During the 1980s those hangdog Stanton features became awfully familiar in the cinema.  Bernard Tavernier cast him in the offbeat Glasgow-set sci-fi movie Death Watch (1980) and John Carpenter cast him in the overrated Escape from New York (1981) and the underrated Christine (1983).  Best of all, Alex Cox gave him the role of Bud, car-repossession kingpin and mentor to Emilio Estevez’s street-punk Otto, in his scuzzy sci-fi / satirical comedy Repo Man (1984).  Alternatively seamy and anarchic, Stanton gets many of Repo Man’s best lines: “The life of a repo man is always intense.”  “I’d rather die on my feet than live on my knees.”  “Goddamn dipshit Rodriguez gypsy dildo punks.  I’ll get your ass!”  And his mission statement: “Look at these assholes.  Ordinary f*cking people.  I hate ’em!”

 

© Edge City / Universal Pictures

 

In the same year as Repo Man, at the age of 58, Stanton finally got to be a leading man in Wim Wenders’ melancholic Western / road movie Paris Texas.  A film with impeccable credentials – a script by Sam Shepherd (who’s been another casualty of 2017, unfortunately), a score by Ry Cooder – Paris, Texas is famous for this scene with Stanton and Nastassja Kinski, which I suspect has had a lot of hits on YouTube over the past few days.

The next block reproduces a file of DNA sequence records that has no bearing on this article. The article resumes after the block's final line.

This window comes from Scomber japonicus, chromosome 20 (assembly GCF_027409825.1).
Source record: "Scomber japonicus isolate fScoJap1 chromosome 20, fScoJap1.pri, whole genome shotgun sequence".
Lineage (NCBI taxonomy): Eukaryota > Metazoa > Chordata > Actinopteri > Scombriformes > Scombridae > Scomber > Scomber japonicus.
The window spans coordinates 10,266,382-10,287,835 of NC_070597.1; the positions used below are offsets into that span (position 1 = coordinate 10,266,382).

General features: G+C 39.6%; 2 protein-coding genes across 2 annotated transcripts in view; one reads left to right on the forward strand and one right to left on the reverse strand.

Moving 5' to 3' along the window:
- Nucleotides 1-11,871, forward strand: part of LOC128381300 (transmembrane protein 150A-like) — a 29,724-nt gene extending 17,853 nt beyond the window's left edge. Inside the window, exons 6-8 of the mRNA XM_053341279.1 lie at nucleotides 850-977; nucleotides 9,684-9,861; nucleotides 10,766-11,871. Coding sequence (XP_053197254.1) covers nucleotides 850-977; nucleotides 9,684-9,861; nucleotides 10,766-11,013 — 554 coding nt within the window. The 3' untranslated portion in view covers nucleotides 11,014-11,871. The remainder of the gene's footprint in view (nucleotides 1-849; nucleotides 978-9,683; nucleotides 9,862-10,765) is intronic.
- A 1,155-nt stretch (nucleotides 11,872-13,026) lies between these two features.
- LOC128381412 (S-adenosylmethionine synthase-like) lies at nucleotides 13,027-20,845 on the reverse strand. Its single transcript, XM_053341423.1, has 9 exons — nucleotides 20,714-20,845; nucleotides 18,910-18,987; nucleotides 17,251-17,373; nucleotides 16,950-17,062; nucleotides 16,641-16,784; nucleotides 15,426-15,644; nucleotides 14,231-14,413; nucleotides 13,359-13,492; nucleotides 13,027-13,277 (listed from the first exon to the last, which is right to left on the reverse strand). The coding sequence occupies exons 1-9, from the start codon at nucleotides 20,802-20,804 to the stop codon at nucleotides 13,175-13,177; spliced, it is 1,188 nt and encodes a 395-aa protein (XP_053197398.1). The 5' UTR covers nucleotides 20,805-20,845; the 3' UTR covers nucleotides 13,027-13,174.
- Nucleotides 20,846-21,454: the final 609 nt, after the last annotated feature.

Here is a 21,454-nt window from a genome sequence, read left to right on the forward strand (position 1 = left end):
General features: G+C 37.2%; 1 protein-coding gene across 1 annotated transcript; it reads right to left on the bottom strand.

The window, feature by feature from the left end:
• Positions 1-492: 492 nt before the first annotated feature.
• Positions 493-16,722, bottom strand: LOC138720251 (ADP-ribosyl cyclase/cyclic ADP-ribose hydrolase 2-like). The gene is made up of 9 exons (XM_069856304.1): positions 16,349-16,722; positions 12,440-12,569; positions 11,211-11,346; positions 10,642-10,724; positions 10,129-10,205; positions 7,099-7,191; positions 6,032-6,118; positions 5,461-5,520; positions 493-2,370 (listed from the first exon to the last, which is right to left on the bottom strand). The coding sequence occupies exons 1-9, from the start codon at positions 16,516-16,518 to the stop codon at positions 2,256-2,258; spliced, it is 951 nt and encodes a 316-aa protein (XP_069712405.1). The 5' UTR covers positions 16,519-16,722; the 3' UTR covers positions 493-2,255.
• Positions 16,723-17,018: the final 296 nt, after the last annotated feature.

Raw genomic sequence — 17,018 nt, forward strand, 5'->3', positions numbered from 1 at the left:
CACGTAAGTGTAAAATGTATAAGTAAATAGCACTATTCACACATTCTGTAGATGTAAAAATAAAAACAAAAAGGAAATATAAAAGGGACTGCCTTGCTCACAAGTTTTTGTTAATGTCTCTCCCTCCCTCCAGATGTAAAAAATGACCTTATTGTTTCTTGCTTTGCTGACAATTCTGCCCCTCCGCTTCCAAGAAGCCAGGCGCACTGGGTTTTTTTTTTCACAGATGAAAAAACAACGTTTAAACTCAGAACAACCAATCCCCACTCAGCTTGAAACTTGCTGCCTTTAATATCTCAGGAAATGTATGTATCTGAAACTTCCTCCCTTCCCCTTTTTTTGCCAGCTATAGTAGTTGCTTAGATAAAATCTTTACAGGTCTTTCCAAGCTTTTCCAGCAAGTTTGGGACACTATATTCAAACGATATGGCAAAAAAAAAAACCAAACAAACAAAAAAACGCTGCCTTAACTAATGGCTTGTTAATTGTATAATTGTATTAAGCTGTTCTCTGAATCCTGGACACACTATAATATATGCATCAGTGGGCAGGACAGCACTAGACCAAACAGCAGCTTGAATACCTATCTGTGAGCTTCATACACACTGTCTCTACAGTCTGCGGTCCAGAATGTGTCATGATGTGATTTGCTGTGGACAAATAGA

Apparently, two years after Paris, Texas, he won even more fans when he played Molly Ringwald’s father in John Hughes’ Pretty in Pink (1986).  But I’ve never seen the film, so I can’t comment on it.

 

Stanton was as prolific as ever during the 1990s and into the 21st century.  Quality control couldn’t keep up with his work-rate and he inevitably featured in some tat, though no doubt he appreciated the opportunity to appear in Terry Gilliam’s Fear and Loathing in Las Vegas (1998), Frank Darabont’s The Green Mile (1999) and Martin McDonagh’s Seven Psychopaths (2012).   Thankfully, during this later period in his career, he forged a bond with the weird and wonderful David Lynch and as part of Lynch’s repertory he had roles in Wild at Heart (1990), Twin Peaks: Fire Walk with Me (1992), The Straight Story (1999) and Inland Empire (2006).